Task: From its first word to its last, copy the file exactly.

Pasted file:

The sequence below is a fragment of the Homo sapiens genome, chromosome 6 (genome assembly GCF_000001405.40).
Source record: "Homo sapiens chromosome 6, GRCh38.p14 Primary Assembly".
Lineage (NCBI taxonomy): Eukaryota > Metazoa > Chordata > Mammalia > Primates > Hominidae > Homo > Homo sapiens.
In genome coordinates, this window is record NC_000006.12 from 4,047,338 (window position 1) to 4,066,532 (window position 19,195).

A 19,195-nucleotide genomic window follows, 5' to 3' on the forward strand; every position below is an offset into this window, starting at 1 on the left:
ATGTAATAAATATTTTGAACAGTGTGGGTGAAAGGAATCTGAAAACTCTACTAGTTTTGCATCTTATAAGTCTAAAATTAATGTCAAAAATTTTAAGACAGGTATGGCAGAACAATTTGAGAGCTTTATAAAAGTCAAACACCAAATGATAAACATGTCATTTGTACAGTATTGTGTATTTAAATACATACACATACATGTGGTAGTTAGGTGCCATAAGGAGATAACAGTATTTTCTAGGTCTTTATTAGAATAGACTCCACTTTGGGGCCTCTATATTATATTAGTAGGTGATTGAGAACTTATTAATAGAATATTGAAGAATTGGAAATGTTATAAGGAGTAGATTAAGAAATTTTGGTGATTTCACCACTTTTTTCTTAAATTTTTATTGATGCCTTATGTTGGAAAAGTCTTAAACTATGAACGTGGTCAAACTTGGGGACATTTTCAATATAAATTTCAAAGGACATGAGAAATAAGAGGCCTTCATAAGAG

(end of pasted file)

The sequence below is a fragment of the Homo sapiens genome, chromosome 6 (genome assembly GCF_000001405.40).
Source record: "Homo sapiens chromosome 6, GRCh38.p14 Primary Assembly".
Lineage (NCBI taxonomy): Eukaryota > Metazoa > Chordata > Mammalia > Primates > Hominidae > Homo > Homo sapiens.
In genome coordinates, this window is record NC_000006.12 from 4,047,338 (window position 1) to 4,066,532 (window position 19,195).

A 19,195-nucleotide genomic window follows, 5' to 3' on the forward strand; every position below is an offset into this window, starting at 1 on the left:
ATGTAATAAATATTTTGAACAGTGTGGGTGAAAGGAATCTGAAAACTCTACTAGTTTTGCATCTTATAAGTCTAAAATTAATGTCAAAAATTTTAAGACAGGTATGGCAGAACAATTTGAGAGCTTTATAAAAGTCAAACACCAAATGATAAACATGTCATTTGTACAGTATTGTGTATTTAAATACATACACATACATGTGGTAGTTAGGTGCCATAAGGAGATAACAGTATTTTCTAGGTCTTTATTAGAATAGACTCCACTTTGGGGCCTCTATATTATATTAGTAGGTGATTGAGAACTTATTAATAGAATATTGAAGAATTGGAAATGTTATAAGGAGTAGATTAAGAAATTTTGGTGATTTCACCACTTTTTTCTTAAATTTTTATTGATGCCTTATGTTGGAAAAGTCTTAAACTATGAACGTGGTCAAACTTGGGGACATTTTCAATATAAATTTCAAAGGACATGAGAAATAAGAGGCCTTCATAAGAG